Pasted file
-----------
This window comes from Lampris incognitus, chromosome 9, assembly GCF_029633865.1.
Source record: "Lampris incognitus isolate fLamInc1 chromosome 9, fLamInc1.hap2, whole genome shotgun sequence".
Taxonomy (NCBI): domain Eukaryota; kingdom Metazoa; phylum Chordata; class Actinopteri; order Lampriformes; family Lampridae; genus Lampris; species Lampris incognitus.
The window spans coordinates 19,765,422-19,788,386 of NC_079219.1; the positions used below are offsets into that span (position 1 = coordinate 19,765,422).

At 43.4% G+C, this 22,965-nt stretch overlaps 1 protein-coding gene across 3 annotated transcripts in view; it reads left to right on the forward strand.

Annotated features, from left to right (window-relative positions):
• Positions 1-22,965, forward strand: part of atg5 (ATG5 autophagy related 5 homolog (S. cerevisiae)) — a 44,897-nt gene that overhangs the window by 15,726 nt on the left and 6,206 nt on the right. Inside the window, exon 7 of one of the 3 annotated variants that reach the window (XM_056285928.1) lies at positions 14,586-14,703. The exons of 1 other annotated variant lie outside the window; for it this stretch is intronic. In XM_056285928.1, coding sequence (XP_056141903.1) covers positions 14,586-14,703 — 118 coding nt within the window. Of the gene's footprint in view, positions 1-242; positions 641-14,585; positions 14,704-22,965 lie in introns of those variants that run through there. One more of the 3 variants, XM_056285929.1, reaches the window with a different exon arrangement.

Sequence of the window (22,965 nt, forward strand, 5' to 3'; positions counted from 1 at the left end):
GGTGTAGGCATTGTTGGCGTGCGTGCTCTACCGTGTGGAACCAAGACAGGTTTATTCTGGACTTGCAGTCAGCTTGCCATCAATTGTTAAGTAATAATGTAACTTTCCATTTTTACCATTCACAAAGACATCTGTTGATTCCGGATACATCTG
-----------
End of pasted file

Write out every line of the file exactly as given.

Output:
This window comes from Lampris incognitus, chromosome 9, assembly GCF_029633865.1.
Source record: "Lampris incognitus isolate fLamInc1 chromosome 9, fLamInc1.hap2, whole genome shotgun sequence".
Taxonomy (NCBI): domain Eukaryota; kingdom Metazoa; phylum Chordata; class Actinopteri; order Lampriformes; family Lampridae; genus Lampris; species Lampris incognitus.
The window spans coordinates 19,765,422-19,788,386 of NC_079219.1; the positions used below are offsets into that span (position 1 = coordinate 19,765,422).

At 43.4% G+C, this 22,965-nt stretch overlaps 1 protein-coding gene across 3 annotated transcripts in view; it reads left to right on the forward strand.

Annotated features, from left to right (window-relative positions):
• Positions 1-22,965, forward strand: part of atg5 (ATG5 autophagy related 5 homolog (S. cerevisiae)) — a 44,897-nt gene that overhangs the window by 15,726 nt on the left and 6,206 nt on the right. Inside the window, exon 7 of one of the 3 annotated variants that reach the window (XM_056285928.1) lies at positions 14,586-14,703. The exons of 1 other annotated variant lie outside the window; for it this stretch is intronic. In XM_056285928.1, coding sequence (XP_056141903.1) covers positions 14,586-14,703 — 118 coding nt within the window. Of the gene's footprint in view, positions 1-242; positions 641-14,585; positions 14,704-22,965 lie in introns of those variants that run through there. One more of the 3 variants, XM_056285929.1, reaches the window with a different exon arrangement.

Sequence of the window (22,965 nt, forward strand, 5' to 3'; positions counted from 1 at the left end):
GGTGTAGGCATTGTTGGCGTGCGTGCTCTACCGTGTGGAACCAAGACAGGTTTATTCTGGACTTGCAGTCAGCTTGCCATCAATTGTTAAGTAATAATGTAACTTTCCATTTTTACCATTCACAAAGACATCTGTTGATTCCGGATACATCTG